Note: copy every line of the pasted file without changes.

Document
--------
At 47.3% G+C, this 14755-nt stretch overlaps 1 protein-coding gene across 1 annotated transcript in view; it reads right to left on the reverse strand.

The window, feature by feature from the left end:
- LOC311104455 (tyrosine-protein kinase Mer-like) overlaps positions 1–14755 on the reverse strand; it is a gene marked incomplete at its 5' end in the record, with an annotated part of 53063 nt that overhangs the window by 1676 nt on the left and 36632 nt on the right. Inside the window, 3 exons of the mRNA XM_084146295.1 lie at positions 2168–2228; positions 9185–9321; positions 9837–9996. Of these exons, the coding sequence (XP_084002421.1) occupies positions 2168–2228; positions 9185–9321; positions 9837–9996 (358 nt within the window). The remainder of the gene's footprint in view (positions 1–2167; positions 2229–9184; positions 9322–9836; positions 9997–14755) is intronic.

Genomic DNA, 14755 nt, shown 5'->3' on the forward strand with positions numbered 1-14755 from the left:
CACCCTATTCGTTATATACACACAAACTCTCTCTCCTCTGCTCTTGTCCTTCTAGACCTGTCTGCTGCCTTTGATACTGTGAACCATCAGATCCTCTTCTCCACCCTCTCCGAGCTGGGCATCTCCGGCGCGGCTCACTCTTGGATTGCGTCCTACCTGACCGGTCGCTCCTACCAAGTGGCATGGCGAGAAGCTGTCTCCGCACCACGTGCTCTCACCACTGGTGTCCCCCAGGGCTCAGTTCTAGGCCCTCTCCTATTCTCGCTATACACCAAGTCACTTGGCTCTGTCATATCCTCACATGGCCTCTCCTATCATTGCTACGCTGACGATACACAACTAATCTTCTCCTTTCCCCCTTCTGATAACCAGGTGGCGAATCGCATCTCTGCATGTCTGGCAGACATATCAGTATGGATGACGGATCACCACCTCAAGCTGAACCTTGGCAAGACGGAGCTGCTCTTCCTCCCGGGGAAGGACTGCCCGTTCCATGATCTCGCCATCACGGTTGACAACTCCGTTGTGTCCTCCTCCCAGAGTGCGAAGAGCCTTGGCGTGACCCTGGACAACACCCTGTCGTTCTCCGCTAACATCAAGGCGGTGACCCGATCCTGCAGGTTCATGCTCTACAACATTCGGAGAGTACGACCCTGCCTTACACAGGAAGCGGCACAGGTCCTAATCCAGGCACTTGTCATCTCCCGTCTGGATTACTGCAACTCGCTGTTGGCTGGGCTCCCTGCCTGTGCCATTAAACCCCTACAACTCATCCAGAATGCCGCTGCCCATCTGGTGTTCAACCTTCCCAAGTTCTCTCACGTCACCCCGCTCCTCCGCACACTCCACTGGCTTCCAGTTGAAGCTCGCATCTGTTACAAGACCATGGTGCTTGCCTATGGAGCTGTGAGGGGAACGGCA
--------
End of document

At 47.3% G+C, this 14755-nt stretch overlaps 1 protein-coding gene across 1 annotated transcript in view; it reads right to left on the reverse strand.

The window, feature by feature from the left end:
- LOC311104455 (tyrosine-protein kinase Mer-like) overlaps positions 1–14755 on the reverse strand; it is a gene marked incomplete at its 5' end in the record, with an annotated part of 53063 nt that overhangs the window by 1676 nt on the left and 36632 nt on the right. Inside the window, 3 exons of the mRNA XM_084146295.1 lie at positions 2168–2228; positions 9185–9321; positions 9837–9996. Of these exons, the coding sequence (XP_084002421.1) occupies positions 2168–2228; positions 9185–9321; positions 9837–9996 (358 nt within the window). The remainder of the gene's footprint in view (positions 1–2167; positions 2229–9184; positions 9322–9836; positions 9997–14755) is intronic.

Genomic DNA, 14755 nt, shown 5'->3' on the forward strand with positions numbered 1-14755 from the left:
CACCCTATTCGTTATATACACACAAACTCTCTCTCCTCTGCTCTTGTCCTTCTAGACCTGTCTGCTGCCTTTGATACTGTGAACCATCAGATCCTCTTCTCCACCCTCTCCGAGCTGGGCATCTCCGGCGCGGCTCACTCTTGGATTGCGTCCTACCTGACCGGTCGCTCCTACCAAGTGGCATGGCGAGAAGCTGTCTCCGCACCACGTGCTCTCACCACTGGTGTCCCCCAGGGCTCAGTTCTAGGCCCTCTCCTATTCTCGCTATACACCAAGTCACTTGGCTCTGTCATATCCTCACATGGCCTCTCCTATCATTGCTACGCTGACGATACACAACTAATCTTCTCCTTTCCCCCTTCTGATAACCAGGTGGCGAATCGCATCTCTGCATGTCTGGCAGACATATCAGTATGGATGACGGATCACCACCTCAAGCTGAACCTTGGCAAGACGGAGCTGCTCTTCCTCCCGGGGAAGGACTGCCCGTTCCATGATCTCGCCATCACGGTTGACAACTCCGTTGTGTCCTCCTCCCAGAGTGCGAAGAGCCTTGGCGTGACCCTGGACAACACCCTGTCGTTCTCCGCTAACATCAAGGCGGTGACCCGATCCTGCAGGTTCATGCTCTACAACATTCGGAGAGTACGACCCTGCCTTACACAGGAAGCGGCACAGGTCCTAATCCAGGCACTTGTCATCTCCCGTCTGGATTACTGCAACTCGCTGTTGGCTGGGCTCCCTGCCTGTGCCATTAAACCCCTACAACTCATCCAGAATGCCGCTGCCCATCTGGTGTTCAACCTTCCCAAGTTCTCTCACGTCACCCCGCTCCTCCGCACACTCCACTGGCTTCCAGTTGAAGCTCGCATCTGTTACAAGACCATGGTGCTTGCCTATGGAGCTGTGAGGGGAACGGCA